For decades, politicians have tried to convince voters that they value schools and education more than their opponents. While the winners may have legislated in ways that proved or disproved their claims, the only position one could take that the public would accept was one in support of education.

That has now changed.

While the simmering disdain for education has always existed on the far-right of the political spectrum, in recent years, it has risen to the surface. While there is likely no single cause, some of the often cited reasons for this include the stress and strain of the COVID-19 pandemic and a new rise in anti-democratic forces, many of them curiously well-funded by massively wealthy individuals and small groups.

In Pennsylvania, this movement is taking shape in a number of ways. For example, the state legislature is currently evaluating the merits of HB 1532, which outlaws the teaching of “racist and sexist concepts” but accurately defines neither — making it impossible to know when a law has been broken.

The penalties for violation of HB 1532, should it pass, include “the cessation of the transfer of Commonwealth funds to the violating entity or institution for the remainder of the fiscal year and for the entirety of the next fiscal year.”

This staggering penalty implies that if a teacher says the wrong thing, the district shuts down for the year, and for the following year. It’s the kind of penalty that strongly suggests that the shutdown, not the regulation of speech, is the actual goal of the law.

Outside of the legislative process, the strategic harassment of educators has spread into local school systems and school boards. The attacks span a wide range of activities, with book bans popping up in many districts, teachers being directed not to discuss the January 6 insurrection with students, and in one case, a dark money group used local parents in West Chester Area School District to file suit and temporarily remove five school board members from their seats for having the audacity to support a mask ordinance.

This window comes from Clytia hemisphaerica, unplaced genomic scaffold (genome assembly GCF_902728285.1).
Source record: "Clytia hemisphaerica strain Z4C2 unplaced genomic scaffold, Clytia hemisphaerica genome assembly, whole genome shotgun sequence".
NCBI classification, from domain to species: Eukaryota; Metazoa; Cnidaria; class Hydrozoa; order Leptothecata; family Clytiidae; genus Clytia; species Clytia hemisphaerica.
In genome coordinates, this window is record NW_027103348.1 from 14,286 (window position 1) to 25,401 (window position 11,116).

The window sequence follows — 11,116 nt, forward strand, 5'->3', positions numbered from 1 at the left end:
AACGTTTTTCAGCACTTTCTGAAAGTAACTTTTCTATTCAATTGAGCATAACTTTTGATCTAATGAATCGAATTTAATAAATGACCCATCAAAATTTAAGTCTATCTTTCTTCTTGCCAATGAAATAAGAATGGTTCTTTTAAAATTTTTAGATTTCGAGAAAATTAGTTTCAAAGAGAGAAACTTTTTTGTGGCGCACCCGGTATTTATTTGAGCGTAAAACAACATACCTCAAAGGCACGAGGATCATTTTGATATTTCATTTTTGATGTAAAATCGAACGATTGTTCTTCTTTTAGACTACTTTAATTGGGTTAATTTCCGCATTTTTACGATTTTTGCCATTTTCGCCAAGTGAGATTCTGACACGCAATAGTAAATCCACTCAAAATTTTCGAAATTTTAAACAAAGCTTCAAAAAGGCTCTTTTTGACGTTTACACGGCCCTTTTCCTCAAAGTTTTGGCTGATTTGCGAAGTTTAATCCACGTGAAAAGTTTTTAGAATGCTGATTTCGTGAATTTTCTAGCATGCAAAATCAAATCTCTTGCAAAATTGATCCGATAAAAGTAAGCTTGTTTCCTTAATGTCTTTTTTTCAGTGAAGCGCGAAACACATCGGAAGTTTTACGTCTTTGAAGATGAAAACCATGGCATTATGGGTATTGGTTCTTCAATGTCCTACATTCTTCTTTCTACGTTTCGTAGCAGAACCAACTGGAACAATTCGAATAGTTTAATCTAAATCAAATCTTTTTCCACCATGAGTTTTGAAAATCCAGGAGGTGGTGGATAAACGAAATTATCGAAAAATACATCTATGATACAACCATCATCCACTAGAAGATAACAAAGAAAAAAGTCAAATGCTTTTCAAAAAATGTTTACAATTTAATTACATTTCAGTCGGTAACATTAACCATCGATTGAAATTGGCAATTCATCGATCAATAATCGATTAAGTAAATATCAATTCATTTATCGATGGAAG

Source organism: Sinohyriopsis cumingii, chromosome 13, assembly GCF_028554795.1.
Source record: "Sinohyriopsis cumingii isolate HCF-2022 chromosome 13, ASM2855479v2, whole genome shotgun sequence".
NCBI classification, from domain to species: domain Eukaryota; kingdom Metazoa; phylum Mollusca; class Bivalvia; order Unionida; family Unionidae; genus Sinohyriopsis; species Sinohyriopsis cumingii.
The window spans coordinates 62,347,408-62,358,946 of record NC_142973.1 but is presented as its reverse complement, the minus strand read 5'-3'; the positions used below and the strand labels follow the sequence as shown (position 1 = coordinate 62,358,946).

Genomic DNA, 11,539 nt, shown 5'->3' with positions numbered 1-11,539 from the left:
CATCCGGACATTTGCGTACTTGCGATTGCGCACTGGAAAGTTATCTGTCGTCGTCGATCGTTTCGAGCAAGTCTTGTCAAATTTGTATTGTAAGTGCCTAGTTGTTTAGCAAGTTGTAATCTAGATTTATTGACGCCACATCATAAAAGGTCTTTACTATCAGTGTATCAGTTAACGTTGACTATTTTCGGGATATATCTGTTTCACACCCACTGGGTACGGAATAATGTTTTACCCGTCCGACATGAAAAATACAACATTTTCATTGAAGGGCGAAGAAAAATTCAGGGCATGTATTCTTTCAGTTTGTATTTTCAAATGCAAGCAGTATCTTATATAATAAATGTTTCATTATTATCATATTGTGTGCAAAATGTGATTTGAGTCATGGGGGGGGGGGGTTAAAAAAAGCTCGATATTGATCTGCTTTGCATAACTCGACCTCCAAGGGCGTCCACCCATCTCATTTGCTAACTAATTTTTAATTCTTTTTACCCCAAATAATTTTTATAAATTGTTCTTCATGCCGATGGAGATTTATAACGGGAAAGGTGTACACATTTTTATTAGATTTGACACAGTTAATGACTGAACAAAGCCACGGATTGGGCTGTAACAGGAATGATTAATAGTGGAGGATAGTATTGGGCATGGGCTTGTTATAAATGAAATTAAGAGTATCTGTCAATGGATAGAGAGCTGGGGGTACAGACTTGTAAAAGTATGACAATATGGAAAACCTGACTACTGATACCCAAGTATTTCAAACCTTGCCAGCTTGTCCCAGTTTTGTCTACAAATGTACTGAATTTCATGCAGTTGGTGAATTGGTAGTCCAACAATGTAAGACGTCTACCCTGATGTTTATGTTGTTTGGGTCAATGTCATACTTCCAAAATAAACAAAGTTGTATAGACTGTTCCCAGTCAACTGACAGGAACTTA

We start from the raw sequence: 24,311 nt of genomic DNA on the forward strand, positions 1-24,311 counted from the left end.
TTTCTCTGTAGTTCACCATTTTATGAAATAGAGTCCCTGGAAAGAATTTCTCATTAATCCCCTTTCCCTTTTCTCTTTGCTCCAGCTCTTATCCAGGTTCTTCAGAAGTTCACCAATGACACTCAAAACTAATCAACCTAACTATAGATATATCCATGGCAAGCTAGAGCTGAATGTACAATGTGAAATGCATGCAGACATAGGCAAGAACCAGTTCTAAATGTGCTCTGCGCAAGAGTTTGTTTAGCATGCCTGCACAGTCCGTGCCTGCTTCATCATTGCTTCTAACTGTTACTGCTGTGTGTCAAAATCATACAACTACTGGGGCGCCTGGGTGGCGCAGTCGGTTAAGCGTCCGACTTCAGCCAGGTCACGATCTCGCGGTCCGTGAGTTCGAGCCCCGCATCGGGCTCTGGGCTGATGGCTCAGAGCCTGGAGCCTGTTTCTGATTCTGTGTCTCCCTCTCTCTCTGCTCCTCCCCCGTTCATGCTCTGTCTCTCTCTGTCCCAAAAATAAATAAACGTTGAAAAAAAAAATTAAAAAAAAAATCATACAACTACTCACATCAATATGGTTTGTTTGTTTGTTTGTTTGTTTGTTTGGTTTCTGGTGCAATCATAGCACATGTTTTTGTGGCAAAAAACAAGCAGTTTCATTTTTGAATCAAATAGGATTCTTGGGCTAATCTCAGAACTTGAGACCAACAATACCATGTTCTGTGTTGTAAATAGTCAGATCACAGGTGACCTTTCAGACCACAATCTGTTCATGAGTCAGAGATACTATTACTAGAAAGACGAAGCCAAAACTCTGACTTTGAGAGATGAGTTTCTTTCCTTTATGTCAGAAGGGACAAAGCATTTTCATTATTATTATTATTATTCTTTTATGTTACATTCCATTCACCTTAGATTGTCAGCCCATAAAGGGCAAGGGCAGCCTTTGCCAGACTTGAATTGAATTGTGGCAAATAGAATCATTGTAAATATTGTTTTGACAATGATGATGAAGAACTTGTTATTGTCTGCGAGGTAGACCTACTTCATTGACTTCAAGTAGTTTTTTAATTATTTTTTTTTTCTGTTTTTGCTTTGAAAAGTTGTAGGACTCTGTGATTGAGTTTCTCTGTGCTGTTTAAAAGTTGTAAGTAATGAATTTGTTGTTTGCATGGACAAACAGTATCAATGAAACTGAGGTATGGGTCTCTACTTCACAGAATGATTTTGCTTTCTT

Behind each attack, we find curiously well funded non-profits footing the bill, but hiding their donors.

The latest dark money push is supporting an effort to encourage members of the national anti-education group “Moms for Liberty” to send group members into the schools as substitute teachers, where they can then become the “eyes and ears” of what can only be called an effort to spy on teachers.

The parallels to Mccarthyism are impossible to ignore, and the movement is growing more vile by the day. Teachers are already being openly and routinely accused by right-wing media and political leaders alike of “grooming” children for sexual abuse. 

What’s next?